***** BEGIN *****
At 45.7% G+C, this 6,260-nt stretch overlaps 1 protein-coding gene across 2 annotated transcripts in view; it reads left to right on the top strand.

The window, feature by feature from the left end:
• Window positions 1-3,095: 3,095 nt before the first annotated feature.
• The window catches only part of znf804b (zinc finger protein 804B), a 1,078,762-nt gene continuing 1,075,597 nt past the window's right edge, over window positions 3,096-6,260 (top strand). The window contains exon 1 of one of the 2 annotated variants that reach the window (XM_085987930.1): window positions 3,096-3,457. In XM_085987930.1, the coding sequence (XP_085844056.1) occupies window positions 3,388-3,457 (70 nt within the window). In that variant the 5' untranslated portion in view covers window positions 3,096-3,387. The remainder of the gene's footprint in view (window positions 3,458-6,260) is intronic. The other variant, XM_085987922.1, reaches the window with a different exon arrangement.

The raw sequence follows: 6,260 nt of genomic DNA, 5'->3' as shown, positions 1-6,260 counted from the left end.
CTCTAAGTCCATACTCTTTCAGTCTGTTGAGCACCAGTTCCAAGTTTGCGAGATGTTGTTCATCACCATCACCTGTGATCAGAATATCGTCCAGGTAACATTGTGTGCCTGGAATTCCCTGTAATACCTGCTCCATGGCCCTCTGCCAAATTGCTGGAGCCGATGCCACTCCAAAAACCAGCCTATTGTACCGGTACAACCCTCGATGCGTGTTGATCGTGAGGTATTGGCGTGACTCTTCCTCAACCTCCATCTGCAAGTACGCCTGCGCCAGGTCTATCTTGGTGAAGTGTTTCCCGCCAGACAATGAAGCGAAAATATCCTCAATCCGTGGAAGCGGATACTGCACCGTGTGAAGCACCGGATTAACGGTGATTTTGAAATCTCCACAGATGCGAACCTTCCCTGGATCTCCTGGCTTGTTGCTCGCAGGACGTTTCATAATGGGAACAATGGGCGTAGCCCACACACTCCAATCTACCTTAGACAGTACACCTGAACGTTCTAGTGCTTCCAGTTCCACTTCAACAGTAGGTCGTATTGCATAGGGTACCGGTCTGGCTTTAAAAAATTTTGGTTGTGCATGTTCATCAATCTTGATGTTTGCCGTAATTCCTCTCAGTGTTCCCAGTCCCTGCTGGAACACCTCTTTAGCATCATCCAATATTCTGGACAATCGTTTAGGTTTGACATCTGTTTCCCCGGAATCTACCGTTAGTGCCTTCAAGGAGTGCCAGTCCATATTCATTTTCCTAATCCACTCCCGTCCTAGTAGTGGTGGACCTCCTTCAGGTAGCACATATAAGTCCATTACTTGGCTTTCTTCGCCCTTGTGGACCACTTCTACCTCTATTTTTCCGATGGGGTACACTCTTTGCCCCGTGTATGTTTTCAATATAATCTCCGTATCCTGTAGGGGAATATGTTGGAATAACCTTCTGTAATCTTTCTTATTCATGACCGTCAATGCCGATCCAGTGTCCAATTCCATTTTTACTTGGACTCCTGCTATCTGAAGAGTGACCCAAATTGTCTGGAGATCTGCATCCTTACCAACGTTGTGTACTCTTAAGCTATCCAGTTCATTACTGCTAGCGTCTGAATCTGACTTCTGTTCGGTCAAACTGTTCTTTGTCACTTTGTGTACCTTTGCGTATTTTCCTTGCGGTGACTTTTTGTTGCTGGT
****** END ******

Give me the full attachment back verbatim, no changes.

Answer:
At 45.7% G+C, this 6,260-nt stretch overlaps 1 protein-coding gene across 2 annotated transcripts in view; it reads left to right on the top strand.

The window, feature by feature from the left end:
• Window positions 1-3,095: 3,095 nt before the first annotated feature.
• The window catches only part of znf804b (zinc finger protein 804B), a 1,078,762-nt gene continuing 1,075,597 nt past the window's right edge, over window positions 3,096-6,260 (top strand). The window contains exon 1 of one of the 2 annotated variants that reach the window (XM_085987930.1): window positions 3,096-3,457. In XM_085987930.1, the coding sequence (XP_085844056.1) occupies window positions 3,388-3,457 (70 nt within the window). In that variant the 5' untranslated portion in view covers window positions 3,096-3,387. The remainder of the gene's footprint in view (window positions 3,458-6,260) is intronic. The other variant, XM_085987922.1, reaches the window with a different exon arrangement.

The raw sequence follows: 6,260 nt of genomic DNA, 5'->3' as shown, positions 1-6,260 counted from the left end.
CTCTAAGTCCATACTCTTTCAGTCTGTTGAGCACCAGTTCCAAGTTTGCGAGATGTTGTTCATCACCATCACCTGTGATCAGAATATCGTCCAGGTAACATTGTGTGCCTGGAATTCCCTGTAATACCTGCTCCATGGCCCTCTGCCAAATTGCTGGAGCCGATGCCACTCCAAAAACCAGCCTATTGTACCGGTACAACCCTCGATGCGTGTTGATCGTGAGGTATTGGCGTGACTCTTCCTCAACCTCCATCTGCAAGTACGCCTGCGCCAGGTCTATCTTGGTGAAGTGTTTCCCGCCAGACAATGAAGCGAAAATATCCTCAATCCGTGGAAGCGGATACTGCACCGTGTGAAGCACCGGATTAACGGTGATTTTGAAATCTCCACAGATGCGAACCTTCCCTGGATCTCCTGGCTTGTTGCTCGCAGGACGTTTCATAATGGGAACAATGGGCGTAGCCCACACACTCCAATCTACCTTAGACAGTACACCTGAACGTTCTAGTGCTTCCAGTTCCACTTCAACAGTAGGTCGTATTGCATAGGGTACCGGTCTGGCTTTAAAAAATTTTGGTTGTGCATGTTCATCAATCTTGATGTTTGCCGTAATTCCTCTCAGTGTTCCCAGTCCCTGCTGGAACACCTCTTTAGCATCATCCAATATTCTGGACAATCGTTTAGGTTTGACATCTGTTTCCCCGGAATCTACCGTTAGTGCCTTCAAGGAGTGCCAGTCCATATTCATTTTCCTAATCCACTCCCGTCCTAGTAGTGGTGGACCTCCTTCAGGTAGCACATATAAGTCCATTACTTGGCTTTCTTCGCCCTTGTGGACCACTTCTACCTCTATTTTTCCGATGGGGTACACTCTTTGCCCCGTGTATGTTTTCAATATAATCTCCGTATCCTGTAGGGGAATATGTTGGAATAACCTTCTGTAATCTTTCTTATTCATGACCGTCAATGCCGATCCAGTGTCCAATTCCATTTTTACTTGGACTCCTGCTATCTGAAGAGTGACCCAAATTGTCTGGAGATCTGCATCCTTACCAACGTTGTGTACTCTTAAGCTATCCAGTTCATTACTGCTAGCGTCTGAATCTGACTTCTGTTCGGTCAAACTGTTCTTTGTCACTTTGTGTACCTTTGCGTATTTTCCTTGCGGTGACTTTTTGTTGCTGGT